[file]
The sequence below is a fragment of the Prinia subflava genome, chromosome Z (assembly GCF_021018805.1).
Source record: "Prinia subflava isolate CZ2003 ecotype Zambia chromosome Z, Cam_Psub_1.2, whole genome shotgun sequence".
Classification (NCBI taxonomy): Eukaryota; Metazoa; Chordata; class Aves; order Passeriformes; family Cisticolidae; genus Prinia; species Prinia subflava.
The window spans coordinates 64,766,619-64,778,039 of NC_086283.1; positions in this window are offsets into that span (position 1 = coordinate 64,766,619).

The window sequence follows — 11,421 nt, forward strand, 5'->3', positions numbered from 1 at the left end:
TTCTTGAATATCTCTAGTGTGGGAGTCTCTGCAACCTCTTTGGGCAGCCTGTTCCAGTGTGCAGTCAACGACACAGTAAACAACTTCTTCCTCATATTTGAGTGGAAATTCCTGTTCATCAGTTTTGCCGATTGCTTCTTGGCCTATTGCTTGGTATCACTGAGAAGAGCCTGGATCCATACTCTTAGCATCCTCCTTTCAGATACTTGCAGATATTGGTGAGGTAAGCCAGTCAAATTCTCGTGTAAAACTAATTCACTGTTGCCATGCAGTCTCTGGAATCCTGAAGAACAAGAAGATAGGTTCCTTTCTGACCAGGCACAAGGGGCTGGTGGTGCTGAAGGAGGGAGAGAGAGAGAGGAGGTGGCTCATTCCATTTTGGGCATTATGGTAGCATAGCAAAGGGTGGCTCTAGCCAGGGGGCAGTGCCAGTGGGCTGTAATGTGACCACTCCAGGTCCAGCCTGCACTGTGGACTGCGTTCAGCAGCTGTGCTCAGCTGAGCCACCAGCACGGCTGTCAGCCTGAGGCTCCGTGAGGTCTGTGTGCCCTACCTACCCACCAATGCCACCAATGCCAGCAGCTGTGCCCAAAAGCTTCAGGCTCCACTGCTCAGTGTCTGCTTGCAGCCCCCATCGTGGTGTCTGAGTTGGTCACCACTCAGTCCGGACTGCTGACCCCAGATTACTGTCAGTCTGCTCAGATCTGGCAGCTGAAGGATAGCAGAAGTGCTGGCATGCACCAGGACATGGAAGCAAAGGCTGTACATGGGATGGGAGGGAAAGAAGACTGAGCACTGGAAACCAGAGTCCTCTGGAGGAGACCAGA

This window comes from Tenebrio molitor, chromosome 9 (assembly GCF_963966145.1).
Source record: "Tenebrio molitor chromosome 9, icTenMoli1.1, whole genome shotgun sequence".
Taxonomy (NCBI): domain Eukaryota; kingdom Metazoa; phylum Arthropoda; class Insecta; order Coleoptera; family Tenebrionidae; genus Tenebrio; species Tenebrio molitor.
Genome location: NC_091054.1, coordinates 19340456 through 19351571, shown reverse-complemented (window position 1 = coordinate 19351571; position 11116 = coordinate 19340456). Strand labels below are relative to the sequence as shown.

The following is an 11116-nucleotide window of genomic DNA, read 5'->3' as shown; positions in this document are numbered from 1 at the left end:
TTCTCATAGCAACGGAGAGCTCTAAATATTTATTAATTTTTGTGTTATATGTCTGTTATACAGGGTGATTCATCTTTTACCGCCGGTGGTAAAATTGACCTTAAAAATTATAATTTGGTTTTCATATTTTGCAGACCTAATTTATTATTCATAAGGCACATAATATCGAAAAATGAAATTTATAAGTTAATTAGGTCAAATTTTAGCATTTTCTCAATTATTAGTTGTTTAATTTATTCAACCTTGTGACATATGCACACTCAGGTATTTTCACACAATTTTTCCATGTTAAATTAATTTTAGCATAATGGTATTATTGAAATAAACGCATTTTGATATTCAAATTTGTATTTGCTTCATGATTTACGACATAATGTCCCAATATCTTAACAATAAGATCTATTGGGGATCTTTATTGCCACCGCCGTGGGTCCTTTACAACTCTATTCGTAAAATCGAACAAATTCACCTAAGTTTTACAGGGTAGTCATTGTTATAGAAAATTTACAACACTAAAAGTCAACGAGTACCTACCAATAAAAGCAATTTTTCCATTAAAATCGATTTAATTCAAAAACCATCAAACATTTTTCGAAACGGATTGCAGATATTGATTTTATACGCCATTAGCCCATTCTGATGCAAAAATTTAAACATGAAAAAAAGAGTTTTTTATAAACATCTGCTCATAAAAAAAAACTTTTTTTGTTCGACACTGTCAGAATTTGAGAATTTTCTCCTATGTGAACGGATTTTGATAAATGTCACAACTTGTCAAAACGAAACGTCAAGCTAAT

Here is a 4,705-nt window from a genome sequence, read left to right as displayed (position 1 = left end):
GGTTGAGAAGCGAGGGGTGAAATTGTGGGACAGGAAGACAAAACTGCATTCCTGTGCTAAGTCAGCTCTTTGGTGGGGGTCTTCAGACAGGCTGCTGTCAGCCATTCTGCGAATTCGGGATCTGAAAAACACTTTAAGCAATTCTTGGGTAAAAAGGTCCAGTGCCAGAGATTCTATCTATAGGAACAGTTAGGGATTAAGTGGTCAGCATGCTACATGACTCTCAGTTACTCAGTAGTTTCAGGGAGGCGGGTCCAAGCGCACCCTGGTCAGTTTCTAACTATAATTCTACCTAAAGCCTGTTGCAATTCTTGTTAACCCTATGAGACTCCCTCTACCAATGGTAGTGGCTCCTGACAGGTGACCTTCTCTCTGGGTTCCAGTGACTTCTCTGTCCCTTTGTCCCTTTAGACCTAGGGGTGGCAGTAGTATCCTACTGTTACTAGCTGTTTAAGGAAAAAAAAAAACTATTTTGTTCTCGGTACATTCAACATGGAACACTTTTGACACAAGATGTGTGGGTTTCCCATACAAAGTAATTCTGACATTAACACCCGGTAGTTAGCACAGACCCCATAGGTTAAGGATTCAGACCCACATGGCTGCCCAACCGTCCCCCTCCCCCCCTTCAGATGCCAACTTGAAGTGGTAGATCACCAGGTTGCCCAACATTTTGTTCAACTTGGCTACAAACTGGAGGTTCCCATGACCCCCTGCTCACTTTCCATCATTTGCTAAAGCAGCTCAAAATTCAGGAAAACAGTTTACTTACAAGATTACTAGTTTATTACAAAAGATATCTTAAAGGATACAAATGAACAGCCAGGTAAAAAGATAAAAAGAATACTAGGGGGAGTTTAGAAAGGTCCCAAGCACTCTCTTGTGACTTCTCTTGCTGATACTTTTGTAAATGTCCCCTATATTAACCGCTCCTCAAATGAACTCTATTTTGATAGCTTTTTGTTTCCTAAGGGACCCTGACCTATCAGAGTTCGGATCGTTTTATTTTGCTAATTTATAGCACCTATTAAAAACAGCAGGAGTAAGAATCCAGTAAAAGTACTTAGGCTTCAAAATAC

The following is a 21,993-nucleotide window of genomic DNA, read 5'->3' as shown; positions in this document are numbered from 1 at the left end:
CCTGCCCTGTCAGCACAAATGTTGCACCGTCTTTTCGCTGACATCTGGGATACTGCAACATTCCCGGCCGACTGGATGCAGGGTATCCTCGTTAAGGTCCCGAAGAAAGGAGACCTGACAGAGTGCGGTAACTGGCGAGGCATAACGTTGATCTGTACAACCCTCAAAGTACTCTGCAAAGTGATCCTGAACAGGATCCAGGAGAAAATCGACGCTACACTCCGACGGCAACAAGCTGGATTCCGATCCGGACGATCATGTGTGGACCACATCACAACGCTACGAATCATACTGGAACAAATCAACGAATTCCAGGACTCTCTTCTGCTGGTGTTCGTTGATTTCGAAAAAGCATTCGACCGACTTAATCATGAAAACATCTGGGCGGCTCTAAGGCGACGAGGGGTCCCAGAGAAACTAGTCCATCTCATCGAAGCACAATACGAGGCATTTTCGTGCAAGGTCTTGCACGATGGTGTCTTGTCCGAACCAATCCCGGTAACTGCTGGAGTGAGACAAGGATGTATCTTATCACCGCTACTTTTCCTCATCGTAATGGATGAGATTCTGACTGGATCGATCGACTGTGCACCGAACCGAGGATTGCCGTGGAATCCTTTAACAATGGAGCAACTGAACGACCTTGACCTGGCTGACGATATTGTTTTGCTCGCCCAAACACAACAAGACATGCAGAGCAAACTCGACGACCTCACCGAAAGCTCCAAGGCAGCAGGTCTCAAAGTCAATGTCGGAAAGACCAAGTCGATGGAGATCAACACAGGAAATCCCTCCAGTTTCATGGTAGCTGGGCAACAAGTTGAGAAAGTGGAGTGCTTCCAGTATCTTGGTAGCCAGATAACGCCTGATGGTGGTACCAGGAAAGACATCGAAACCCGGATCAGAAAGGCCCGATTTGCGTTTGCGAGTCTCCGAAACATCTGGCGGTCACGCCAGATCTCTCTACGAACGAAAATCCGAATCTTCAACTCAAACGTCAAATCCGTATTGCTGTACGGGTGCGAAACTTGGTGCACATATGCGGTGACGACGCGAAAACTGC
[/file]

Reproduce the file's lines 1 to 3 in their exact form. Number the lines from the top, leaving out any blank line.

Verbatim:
The sequence below is a fragment of the Prinia subflava genome, chromosome Z (assembly GCF_021018805.1).
Source record: "Prinia subflava isolate CZ2003 ecotype Zambia chromosome Z, Cam_Psub_1.2, whole genome shotgun sequence".
Classification (NCBI taxonomy): Eukaryota; Metazoa; Chordata; class Aves; order Passeriformes; family Cisticolidae; genus Prinia; species Prinia subflava.